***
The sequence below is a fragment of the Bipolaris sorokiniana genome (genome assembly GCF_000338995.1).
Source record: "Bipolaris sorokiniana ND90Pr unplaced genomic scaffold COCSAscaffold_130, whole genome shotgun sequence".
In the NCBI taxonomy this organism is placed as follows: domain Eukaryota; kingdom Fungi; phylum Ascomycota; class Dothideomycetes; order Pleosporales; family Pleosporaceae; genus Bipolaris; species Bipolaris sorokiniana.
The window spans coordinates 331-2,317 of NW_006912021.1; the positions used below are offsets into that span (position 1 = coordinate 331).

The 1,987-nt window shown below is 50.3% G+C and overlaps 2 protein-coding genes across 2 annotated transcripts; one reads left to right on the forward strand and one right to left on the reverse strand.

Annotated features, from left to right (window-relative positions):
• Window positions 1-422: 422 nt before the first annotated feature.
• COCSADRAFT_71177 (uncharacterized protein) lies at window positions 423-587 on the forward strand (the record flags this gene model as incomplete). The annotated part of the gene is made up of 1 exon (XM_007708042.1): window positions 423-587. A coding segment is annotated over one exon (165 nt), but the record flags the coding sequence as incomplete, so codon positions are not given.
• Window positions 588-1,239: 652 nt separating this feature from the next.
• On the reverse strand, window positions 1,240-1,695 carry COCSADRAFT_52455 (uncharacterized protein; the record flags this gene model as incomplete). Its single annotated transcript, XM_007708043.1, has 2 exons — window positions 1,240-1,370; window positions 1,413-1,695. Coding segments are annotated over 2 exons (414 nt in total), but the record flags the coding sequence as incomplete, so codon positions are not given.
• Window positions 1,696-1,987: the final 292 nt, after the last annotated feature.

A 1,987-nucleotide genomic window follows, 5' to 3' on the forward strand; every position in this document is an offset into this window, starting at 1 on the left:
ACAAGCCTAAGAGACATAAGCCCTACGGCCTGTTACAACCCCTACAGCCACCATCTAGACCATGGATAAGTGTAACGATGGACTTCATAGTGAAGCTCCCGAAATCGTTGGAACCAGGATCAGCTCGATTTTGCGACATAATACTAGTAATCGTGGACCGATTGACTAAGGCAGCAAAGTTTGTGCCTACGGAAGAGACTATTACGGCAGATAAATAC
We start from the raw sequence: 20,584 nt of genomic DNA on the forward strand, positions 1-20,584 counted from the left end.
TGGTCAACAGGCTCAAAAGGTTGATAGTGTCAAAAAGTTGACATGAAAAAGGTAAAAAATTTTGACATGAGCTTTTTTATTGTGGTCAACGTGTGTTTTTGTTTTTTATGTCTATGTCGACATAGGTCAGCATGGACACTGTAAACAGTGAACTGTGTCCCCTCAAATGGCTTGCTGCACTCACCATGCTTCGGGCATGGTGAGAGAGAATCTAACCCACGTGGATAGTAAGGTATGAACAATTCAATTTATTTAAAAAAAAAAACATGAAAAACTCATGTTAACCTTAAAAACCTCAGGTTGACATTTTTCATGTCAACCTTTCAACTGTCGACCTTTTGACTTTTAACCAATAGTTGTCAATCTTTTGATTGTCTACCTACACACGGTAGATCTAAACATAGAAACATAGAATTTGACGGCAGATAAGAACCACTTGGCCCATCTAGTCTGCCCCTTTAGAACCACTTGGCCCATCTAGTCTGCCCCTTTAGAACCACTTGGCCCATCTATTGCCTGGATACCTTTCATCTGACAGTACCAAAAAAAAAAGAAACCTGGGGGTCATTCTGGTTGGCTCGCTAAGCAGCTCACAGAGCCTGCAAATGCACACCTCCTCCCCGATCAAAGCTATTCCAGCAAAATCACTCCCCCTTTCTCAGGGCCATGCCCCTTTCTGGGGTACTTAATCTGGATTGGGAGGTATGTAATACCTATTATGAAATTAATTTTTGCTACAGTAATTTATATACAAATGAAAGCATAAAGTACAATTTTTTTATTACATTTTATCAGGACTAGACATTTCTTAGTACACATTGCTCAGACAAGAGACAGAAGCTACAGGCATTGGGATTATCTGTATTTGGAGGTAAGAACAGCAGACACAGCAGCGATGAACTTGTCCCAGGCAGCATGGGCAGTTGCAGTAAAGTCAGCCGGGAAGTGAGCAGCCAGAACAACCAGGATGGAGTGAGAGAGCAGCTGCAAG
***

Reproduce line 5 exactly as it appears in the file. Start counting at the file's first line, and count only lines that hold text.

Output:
The 1,987-nt window shown below is 50.3% G+C and overlaps 2 protein-coding genes across 2 annotated transcripts; one reads left to right on the forward strand and one right to left on the reverse strand.